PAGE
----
Too Much Open Space An Interesting Paper

MLewyn's picture

Prof. Robert Ellickson of Yale Law School has an interesting paper up on the Social Science Research Network (SSRN) website.  He critciizes widespread popular support for open space, pointing out that too much open space reduces population density and thus accelerates sprawl and reduces housing supply. 

Although Ellickson's paper is not primarily focused on remedies, he does have a couple of interesting ideas.  First, he suggests that a reform-minded state legislature could pass a law "that limited to 1/4 acre the maximum lot size that a locality could impose without incurring presumptive liability for both a regulatory taking and the complainant's attorney fees."  I suspect that smart growth supporters would generally like this idea but might prefer slightly different numbers: for example, prohibiting local governments from mandating any densities too low to support public transit (thus, 1/8 or 1/10 of an acre rather than 1/4).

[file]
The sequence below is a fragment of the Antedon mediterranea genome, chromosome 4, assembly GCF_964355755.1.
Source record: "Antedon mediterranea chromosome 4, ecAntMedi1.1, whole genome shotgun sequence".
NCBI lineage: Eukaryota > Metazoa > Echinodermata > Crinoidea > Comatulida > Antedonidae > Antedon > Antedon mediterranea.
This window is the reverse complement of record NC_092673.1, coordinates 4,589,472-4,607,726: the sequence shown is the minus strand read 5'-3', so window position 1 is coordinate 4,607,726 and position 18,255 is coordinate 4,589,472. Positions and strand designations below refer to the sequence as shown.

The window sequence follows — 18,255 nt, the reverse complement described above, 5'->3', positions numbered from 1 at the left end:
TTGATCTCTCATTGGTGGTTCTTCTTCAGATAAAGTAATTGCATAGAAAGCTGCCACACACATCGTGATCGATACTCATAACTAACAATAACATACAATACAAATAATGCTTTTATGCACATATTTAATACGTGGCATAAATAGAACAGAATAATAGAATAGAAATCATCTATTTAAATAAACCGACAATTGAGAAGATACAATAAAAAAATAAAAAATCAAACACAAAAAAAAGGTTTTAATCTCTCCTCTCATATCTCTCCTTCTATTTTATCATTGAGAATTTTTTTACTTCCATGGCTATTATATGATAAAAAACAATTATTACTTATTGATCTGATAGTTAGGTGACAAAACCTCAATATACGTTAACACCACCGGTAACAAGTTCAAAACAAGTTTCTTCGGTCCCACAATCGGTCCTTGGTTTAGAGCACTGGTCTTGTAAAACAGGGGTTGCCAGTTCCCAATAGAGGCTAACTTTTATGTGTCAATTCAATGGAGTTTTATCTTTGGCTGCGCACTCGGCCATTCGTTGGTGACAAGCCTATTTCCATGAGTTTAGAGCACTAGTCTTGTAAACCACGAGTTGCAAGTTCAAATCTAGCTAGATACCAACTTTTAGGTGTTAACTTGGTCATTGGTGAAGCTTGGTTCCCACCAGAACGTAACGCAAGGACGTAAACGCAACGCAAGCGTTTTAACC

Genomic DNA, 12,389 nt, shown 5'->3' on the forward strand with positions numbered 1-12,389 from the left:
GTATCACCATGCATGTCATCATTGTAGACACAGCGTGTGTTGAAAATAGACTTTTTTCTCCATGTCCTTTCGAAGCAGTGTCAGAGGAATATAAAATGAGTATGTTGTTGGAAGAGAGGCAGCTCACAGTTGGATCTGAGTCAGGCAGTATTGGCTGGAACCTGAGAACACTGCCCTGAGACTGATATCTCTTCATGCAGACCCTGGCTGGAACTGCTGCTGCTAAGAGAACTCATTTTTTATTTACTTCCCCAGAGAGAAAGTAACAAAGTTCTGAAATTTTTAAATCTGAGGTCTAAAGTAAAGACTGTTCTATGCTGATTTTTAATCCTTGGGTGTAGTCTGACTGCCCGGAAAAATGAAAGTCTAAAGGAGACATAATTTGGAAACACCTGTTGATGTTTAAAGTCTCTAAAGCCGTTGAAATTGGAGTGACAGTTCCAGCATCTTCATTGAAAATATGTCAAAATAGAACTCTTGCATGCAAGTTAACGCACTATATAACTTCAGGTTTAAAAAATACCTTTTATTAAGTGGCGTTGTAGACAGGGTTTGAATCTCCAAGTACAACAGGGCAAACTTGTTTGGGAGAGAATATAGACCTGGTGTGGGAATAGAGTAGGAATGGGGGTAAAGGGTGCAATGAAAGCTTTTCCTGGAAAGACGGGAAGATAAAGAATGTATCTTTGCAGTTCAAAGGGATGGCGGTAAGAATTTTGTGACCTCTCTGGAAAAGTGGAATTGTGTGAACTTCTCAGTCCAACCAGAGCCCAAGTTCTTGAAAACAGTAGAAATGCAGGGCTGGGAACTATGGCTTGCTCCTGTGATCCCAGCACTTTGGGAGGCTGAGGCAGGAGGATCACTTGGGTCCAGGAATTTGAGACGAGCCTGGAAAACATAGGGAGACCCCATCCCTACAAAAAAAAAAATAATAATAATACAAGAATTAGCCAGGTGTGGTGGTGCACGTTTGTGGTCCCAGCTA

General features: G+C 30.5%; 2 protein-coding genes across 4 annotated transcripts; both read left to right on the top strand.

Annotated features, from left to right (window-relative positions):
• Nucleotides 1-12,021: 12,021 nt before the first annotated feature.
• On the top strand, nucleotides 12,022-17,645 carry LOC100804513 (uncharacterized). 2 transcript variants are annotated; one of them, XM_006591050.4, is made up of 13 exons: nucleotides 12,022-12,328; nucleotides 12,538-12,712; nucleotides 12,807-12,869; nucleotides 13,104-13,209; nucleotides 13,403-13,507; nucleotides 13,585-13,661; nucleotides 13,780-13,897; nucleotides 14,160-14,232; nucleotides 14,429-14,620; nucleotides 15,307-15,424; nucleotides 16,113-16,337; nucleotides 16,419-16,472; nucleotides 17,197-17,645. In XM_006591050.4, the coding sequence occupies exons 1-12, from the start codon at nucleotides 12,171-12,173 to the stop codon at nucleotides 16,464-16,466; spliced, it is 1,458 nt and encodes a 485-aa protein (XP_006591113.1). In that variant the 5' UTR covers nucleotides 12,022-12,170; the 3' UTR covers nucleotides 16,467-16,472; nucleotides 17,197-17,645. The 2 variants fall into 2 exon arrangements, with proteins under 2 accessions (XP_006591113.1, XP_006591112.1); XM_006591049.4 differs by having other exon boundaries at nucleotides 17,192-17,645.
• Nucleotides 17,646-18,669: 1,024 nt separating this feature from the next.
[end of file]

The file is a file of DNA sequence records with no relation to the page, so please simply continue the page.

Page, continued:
Ellickson also addresses the overuse of conservation easements, pointing out that cities indirectly coerce such easements by downzoning property, which in turn reduces the property's value, which in turn makes the conservation easement option more tempting than development.   Ell8ickson proposes that denying tax benefits for gifts of open space where "the area of undeveloped land exceeds a certain percentage of the total land area"- that is, where a region is already drowning in undeveloped land.


Write your comments in the box below and share on your Facebook!